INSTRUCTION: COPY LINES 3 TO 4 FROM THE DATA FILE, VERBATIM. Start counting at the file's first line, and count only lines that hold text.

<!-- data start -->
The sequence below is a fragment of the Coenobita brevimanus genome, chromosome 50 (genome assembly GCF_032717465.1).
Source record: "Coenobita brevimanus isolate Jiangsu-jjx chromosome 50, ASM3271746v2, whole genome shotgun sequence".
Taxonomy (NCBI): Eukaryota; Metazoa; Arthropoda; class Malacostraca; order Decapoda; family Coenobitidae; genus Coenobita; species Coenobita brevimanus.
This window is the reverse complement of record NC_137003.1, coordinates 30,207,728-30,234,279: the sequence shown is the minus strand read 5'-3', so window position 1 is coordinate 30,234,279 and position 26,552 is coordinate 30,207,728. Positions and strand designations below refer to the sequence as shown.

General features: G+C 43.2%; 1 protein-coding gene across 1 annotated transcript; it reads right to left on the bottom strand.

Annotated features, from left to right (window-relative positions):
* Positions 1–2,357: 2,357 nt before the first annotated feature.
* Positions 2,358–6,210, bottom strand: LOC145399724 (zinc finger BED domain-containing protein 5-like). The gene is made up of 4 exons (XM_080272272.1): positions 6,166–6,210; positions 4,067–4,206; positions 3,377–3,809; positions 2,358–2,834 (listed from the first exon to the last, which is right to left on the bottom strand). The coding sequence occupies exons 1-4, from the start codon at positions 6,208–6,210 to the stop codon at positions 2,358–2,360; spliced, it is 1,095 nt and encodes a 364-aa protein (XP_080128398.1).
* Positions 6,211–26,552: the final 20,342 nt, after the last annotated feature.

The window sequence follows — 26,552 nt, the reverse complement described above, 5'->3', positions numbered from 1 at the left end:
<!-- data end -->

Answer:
Taxonomy (NCBI): Eukaryota; Metazoa; Arthropoda; class Malacostraca; order Decapoda; family Coenobitidae; genus Coenobita; species Coenobita brevimanus.
This window is the reverse complement of record NC_137003.1, coordinates 30,207,728-30,234,279: the sequence shown is the minus strand read 5'-3', so window position 1 is coordinate 30,234,279 and position 26,552 is coordinate 30,207,728. Positions and strand designations below refer to the sequence as shown.